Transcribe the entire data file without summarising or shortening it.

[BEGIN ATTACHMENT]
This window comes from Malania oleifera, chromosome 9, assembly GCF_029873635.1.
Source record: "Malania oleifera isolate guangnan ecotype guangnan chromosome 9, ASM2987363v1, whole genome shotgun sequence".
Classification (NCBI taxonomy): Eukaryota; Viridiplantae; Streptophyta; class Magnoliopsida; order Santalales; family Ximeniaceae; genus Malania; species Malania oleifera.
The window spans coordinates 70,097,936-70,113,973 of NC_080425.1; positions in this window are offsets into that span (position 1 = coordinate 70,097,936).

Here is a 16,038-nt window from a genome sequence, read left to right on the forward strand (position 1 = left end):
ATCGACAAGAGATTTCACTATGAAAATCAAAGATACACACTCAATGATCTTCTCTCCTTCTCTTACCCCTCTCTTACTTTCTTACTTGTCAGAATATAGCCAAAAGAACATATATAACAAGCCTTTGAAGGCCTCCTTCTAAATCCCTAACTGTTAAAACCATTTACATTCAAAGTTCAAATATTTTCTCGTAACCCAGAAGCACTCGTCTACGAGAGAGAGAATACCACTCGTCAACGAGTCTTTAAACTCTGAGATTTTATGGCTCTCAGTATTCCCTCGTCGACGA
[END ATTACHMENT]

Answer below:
This window comes from Malania oleifera, chromosome 9, assembly GCF_029873635.1.
Source record: "Malania oleifera isolate guangnan ecotype guangnan chromosome 9, ASM2987363v1, whole genome shotgun sequence".
Classification (NCBI taxonomy): Eukaryota; Viridiplantae; Streptophyta; class Magnoliopsida; order Santalales; family Ximeniaceae; genus Malania; species Malania oleifera.
The window spans coordinates 70,097,936-70,113,973 of NC_080425.1; positions in this window are offsets into that span (position 1 = coordinate 70,097,936).

Here is a 16,038-nt window from a genome sequence, read left to right on the forward strand (position 1 = left end):
ATCGACAAGAGATTTCACTATGAAAATCAAAGATACACACTCAATGATCTTCTCTCCTTCTCTTACCCCTCTCTTACTTTCTTACTTGTCAGAATATAGCCAAAAGAACATATATAACAAGCCTTTGAAGGCCTCCTTCTAAATCCCTAACTGTTAAAACCATTTACATTCAAAGTTCAAATATTTTCTCGTAACCCAGAAGCACTCGTCTACGAGAGAGAGAATACCACTCGTCAACGAGTCTTTAAACTCTGAGATTTTATGGCTCTCAGTATTCCCTCGTCGACGA